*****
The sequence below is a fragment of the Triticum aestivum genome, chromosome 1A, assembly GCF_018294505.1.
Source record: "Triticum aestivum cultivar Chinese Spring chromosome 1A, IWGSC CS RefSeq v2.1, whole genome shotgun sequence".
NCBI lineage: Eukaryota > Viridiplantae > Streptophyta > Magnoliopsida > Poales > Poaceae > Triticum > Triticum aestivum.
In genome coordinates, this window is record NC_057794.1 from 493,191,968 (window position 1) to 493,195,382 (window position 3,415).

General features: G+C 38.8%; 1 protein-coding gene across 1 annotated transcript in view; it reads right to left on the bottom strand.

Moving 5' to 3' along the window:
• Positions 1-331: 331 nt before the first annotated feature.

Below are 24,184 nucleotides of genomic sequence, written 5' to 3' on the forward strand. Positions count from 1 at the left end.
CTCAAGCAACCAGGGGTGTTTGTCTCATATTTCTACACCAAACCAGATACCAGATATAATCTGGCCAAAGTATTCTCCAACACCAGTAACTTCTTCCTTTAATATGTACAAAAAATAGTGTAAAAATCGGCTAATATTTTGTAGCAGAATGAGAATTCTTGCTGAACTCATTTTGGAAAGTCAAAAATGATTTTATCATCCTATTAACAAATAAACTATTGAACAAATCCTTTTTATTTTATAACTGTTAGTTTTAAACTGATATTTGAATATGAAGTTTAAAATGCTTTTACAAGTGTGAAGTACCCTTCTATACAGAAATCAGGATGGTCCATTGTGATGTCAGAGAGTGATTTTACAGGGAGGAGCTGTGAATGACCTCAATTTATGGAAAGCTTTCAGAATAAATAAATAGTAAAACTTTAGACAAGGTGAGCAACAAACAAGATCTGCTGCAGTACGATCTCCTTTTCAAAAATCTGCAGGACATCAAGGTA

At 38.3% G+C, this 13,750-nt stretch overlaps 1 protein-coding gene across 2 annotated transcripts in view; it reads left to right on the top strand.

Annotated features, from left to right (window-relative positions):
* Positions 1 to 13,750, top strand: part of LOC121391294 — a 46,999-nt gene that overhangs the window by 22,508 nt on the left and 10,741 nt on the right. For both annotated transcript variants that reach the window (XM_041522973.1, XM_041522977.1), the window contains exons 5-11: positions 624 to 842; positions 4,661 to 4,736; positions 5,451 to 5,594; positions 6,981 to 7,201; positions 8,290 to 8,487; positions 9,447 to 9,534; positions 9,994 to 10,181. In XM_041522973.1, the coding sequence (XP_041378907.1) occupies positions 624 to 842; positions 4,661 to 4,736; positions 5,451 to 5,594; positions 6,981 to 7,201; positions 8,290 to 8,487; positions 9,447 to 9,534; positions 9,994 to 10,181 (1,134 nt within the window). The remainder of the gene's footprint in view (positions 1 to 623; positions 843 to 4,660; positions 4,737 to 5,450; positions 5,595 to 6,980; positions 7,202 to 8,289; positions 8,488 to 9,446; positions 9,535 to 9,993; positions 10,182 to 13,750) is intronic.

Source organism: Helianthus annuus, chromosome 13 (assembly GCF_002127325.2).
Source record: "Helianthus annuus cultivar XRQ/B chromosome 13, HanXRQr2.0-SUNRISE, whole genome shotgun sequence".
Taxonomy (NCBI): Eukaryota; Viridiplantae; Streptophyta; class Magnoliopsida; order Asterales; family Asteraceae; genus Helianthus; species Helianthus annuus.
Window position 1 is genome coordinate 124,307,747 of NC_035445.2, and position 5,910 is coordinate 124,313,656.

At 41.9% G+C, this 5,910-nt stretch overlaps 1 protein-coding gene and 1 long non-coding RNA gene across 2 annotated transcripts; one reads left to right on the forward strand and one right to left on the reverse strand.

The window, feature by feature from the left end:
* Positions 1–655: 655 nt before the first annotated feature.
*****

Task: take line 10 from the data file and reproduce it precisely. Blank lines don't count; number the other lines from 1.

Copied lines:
At 38.3% G+C, this 13,750-nt stretch overlaps 1 protein-coding gene across 2 annotated transcripts in view; it reads left to right on the top strand.